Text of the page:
Gray Ridge’s egg farms have also been among the first in Canada to implement welfare-friendly advances in cage free and enriched colony hen housing systems and barn designs and contain some of the country’s most technologically advanced housing and ventilation systems.

• Verner Toews (1937 – 2023) was a lifelong vegetable farmer who was involved in the initial efforts of crafting and participating in pricing negotiations with processors. Additionally, he was one of the first greenhouse growers in Ontario, paving the way for a sector which has grown and developed greatly over the past 60 years. As chair of the Essex County Associated Growers, Toews travelled the province promoting the benefits of greenhouse-grown produce. The result of his efforts was the establishment of what is now called Ontario Greenhouse Vegetable Growers. His tenure also included multi-term positions as director on the Ontario Fruit and Vegetable Growers’ Association and with Ontario Processing Vegetable Growers.

• Dr. Tina Widowski is one of the world’s foremost experts in the housing and management of farm animals and has been described as a pioneer in poultry behaviour and welfare research in Canada and globally. As a professor in the Department of Animal Biosciences at the University of Guelph, with training in animal behaviour and physiology, she has studied such diverse topics as the endocrinology of nest building in sows, the behavioural responses of hens to different lighting systems, the development of feeding and drinking in piglets, and motivation for dust bathing and nesting in laying hens. Her research has also tackled the transport and handling of market pigs, and methods for euthanasia for piglets and poultry.

The 2024 induction ceremony will take place on Sunday, June 9, at the GrandWay Event Centre in Elora. Registration is available at a cost of $40 (for in person attendance) or $20 (virtual attendance) on the Ontario Agricultural Hall of Fame Association’s website here.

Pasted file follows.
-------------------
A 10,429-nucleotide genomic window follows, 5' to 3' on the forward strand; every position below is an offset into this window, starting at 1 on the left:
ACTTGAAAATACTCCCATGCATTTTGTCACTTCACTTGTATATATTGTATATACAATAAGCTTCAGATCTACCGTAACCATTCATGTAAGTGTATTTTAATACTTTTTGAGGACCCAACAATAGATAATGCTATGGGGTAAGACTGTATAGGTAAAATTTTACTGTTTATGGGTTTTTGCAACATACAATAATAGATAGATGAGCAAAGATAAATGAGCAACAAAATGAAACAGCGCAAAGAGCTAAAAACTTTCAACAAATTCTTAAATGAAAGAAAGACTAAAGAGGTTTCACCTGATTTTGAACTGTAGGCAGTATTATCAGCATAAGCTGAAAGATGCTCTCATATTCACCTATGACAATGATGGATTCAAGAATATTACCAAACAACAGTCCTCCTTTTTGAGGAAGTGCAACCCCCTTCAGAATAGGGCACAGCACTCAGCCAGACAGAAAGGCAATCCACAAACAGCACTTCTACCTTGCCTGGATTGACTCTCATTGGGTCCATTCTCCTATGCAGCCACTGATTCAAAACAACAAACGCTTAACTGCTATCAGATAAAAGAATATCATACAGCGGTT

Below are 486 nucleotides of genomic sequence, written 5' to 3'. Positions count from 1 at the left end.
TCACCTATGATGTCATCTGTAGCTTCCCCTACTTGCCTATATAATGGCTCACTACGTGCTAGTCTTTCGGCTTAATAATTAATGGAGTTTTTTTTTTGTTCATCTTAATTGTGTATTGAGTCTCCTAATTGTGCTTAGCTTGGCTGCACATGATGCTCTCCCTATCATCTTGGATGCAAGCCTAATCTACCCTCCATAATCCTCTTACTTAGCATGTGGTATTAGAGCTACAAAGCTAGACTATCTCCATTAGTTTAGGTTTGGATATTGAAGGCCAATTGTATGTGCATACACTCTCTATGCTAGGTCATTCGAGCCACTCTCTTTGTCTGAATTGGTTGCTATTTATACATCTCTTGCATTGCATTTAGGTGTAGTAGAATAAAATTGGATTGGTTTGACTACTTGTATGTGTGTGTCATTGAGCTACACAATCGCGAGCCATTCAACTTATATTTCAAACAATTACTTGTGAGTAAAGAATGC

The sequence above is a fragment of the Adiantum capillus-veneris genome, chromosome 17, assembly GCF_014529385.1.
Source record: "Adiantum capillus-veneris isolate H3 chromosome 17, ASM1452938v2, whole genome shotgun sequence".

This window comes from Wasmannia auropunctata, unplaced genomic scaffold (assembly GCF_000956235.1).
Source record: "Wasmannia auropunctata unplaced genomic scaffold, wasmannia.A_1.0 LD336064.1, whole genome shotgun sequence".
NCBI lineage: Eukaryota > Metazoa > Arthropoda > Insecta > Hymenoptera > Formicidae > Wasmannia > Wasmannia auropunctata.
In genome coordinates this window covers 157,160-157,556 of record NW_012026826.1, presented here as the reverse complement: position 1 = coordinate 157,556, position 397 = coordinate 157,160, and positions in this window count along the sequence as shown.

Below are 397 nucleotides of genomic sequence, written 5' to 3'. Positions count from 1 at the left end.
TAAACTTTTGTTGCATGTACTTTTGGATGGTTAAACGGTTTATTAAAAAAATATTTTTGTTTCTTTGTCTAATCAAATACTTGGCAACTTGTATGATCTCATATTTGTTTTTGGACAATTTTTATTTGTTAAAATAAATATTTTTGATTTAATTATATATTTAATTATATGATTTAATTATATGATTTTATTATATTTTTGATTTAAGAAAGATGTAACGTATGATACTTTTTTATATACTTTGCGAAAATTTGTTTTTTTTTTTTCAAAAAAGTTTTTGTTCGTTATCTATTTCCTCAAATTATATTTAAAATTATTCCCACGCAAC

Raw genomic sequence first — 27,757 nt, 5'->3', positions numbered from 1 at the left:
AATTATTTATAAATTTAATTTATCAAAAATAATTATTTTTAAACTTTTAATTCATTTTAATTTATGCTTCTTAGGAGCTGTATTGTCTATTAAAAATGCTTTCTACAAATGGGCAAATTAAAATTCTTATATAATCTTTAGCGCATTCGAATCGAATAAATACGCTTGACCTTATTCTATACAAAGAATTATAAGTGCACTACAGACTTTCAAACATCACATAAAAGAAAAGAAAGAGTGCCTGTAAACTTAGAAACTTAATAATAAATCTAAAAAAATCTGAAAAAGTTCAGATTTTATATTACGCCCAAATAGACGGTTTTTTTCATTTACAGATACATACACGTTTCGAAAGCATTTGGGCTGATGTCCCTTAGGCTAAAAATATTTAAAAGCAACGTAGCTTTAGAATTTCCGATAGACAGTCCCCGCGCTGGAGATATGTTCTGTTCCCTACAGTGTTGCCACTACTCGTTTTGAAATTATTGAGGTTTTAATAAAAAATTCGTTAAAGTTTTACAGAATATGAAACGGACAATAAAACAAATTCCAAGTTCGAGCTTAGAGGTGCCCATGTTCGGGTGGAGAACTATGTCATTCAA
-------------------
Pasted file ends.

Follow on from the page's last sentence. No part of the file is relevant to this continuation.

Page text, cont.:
Prince Edward County embraces winter
with the Élevage Winter Wine Fest

The second annual Élevage Winter Wine Festival will take place on the Family Day Weekend – Saturday, Feb. 17 and Sunday, Feb. 18.

Directly translating to “raise up,” élevage refers to the ageing process wines go through between fermentation and bottling while in barrel. In Prince Edward County, this typically coincides with the quiet winter months. Élevage: PEC Winter Wine Festival is a celebration of wine in all its stages, through all seasons.

Many of the boutique wineries in Prince Edward County are family owned and Élevage is The County’s way to celebrate both the “rising up” of local wines while they age in barrel and the family connections of the wineries in the region this Family Day Weekend.

“We are excited that this year individual wineries get the opportunity to highlight their products and their activations at their own locations, and we are also giving wineries that are typically closed at this time of year the chance to get exposure by being a guest of a host winery which highlights the spirit of collaboration in The County,” said Erin MacInnis, vice-chair of PEC Wine and GM of Closson Chase Vineyards.

Key highlights of the Élevage Winter Wine Festival:

• Élevage Passport: Choose from 17 winery venues, sampling wine and cider from a variety of producers to create a winter wine route that allows guests to visit up to 19 producers in a single weekend;
• Enjoy culinary delights that highlight the County’s rich history of supporting local;
• Grand tasting: A gathering of a number of wineries and local producers on Feb. 18 at Huff Estates Winery;
• Indulge in the best of both worlds with the Ultimate Élevage Experience package. This exclusive offering grants you access to the all-weekend Élevage Passport as well as the Grand Tasting event at Huff Estates on Feb. 18 to complete your weekend.

Host wineries include the Grange of Prince Edward Winery hosting Stock+Row, Karlo Estates hosting Gravel Hill Vineyards, and Rosehall Run hosting Morandin Wines, and Last House Wines.

Independent wineries are Broken Stone Winery, Closson Chase Vineyards, Harwood Estates Winery, Huff Estates Winery, Lacey Estates Winery, Lighthall Vineyards, Loch Mór Cider Co., Sandbanks Winery, Stanner’s Vineyard, Sugarbush Vineyards & Winery, Trail Estate Winery and Waupoos Estate Winery.

Tickets are on sale here. Use the promo code PECwineLover for a 20% discount.

A portion of the proceeds from Élevage ticket sales will go towards the PEC Wine bursary, an annual bursary to a youth (aged 30 and under) from the Prince Edward County area, or that have a strong connection to the area, pursuing studies in viticulture or oenology program at a college or university or a sommelier certification program. For more information and how to apply, go here.

NOTE: Information for this post was provided to Wines in Niagara.